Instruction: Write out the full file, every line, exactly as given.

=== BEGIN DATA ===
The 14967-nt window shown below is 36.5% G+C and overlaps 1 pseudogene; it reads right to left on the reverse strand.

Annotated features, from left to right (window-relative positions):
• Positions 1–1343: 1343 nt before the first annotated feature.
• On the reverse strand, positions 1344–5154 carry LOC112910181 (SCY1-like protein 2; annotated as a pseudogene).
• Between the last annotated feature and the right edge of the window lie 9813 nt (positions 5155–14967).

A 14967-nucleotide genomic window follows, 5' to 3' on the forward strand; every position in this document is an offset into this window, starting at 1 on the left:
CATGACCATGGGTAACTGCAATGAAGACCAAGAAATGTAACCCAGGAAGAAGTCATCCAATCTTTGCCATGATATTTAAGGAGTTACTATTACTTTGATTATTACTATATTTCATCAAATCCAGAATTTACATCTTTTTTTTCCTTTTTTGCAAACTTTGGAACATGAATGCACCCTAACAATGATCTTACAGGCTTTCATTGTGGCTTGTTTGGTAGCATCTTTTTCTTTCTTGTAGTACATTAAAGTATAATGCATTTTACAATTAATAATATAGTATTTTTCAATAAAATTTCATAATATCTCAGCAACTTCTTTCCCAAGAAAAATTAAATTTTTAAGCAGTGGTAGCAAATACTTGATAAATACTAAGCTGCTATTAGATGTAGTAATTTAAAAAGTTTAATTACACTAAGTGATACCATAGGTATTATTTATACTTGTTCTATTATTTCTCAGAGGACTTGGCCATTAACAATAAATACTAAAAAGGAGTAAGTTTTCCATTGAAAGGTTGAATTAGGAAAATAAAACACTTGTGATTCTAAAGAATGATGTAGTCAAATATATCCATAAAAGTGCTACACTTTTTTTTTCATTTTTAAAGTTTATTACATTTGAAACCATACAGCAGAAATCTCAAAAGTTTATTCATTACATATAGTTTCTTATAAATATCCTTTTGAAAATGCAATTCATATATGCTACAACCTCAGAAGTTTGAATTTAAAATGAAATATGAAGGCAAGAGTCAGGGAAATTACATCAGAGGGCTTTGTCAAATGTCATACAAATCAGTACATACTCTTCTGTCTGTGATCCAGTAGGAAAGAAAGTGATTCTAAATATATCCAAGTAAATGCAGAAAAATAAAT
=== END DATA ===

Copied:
The 14967-nt window shown below is 36.5% G+C and overlaps 1 pseudogene; it reads right to left on the reverse strand.

Annotated features, from left to right (window-relative positions):
• Positions 1–1343: 1343 nt before the first annotated feature.
• On the reverse strand, positions 1344–5154 carry LOC112910181 (SCY1-like protein 2; annotated as a pseudogene).
• Between the last annotated feature and the right edge of the window lie 9813 nt (positions 5155–14967).

A 14967-nucleotide genomic window follows, 5' to 3' on the forward strand; every position in this document is an offset into this window, starting at 1 on the left:
CATGACCATGGGTAACTGCAATGAAGACCAAGAAATGTAACCCAGGAAGAAGTCATCCAATCTTTGCCATGATATTTAAGGAGTTACTATTACTTTGATTATTACTATATTTCATCAAATCCAGAATTTACATCTTTTTTTTCCTTTTTTGCAAACTTTGGAACATGAATGCACCCTAACAATGATCTTACAGGCTTTCATTGTGGCTTGTTTGGTAGCATCTTTTTCTTTCTTGTAGTACATTAAAGTATAATGCATTTTACAATTAATAATATAGTATTTTTCAATAAAATTTCATAATATCTCAGCAACTTCTTTCCCAAGAAAAATTAAATTTTTAAGCAGTGGTAGCAAATACTTGATAAATACTAAGCTGCTATTAGATGTAGTAATTTAAAAAGTTTAATTACACTAAGTGATACCATAGGTATTATTTATACTTGTTCTATTATTTCTCAGAGGACTTGGCCATTAACAATAAATACTAAAAAGGAGTAAGTTTTCCATTGAAAGGTTGAATTAGGAAAATAAAACACTTGTGATTCTAAAGAATGATGTAGTCAAATATATCCATAAAAGTGCTACACTTTTTTTTTCATTTTTAAAGTTTATTACATTTGAAACCATACAGCAGAAATCTCAAAAGTTTATTCATTACATATAGTTTCTTATAAATATCCTTTTGAAAATGCAATTCATATATGCTACAACCTCAGAAGTTTGAATTTAAAATGAAATATGAAGGCAAGAGTCAGGGAAATTACATCAGAGGGCTTTGTCAAATGTCATACAAATCAGTACATACTCTTCTGTCTGTGATCCAGTAGGAAAGAAAGTGATTCTAAATATATCCAAGTAAATGCAGAAAAATAAAT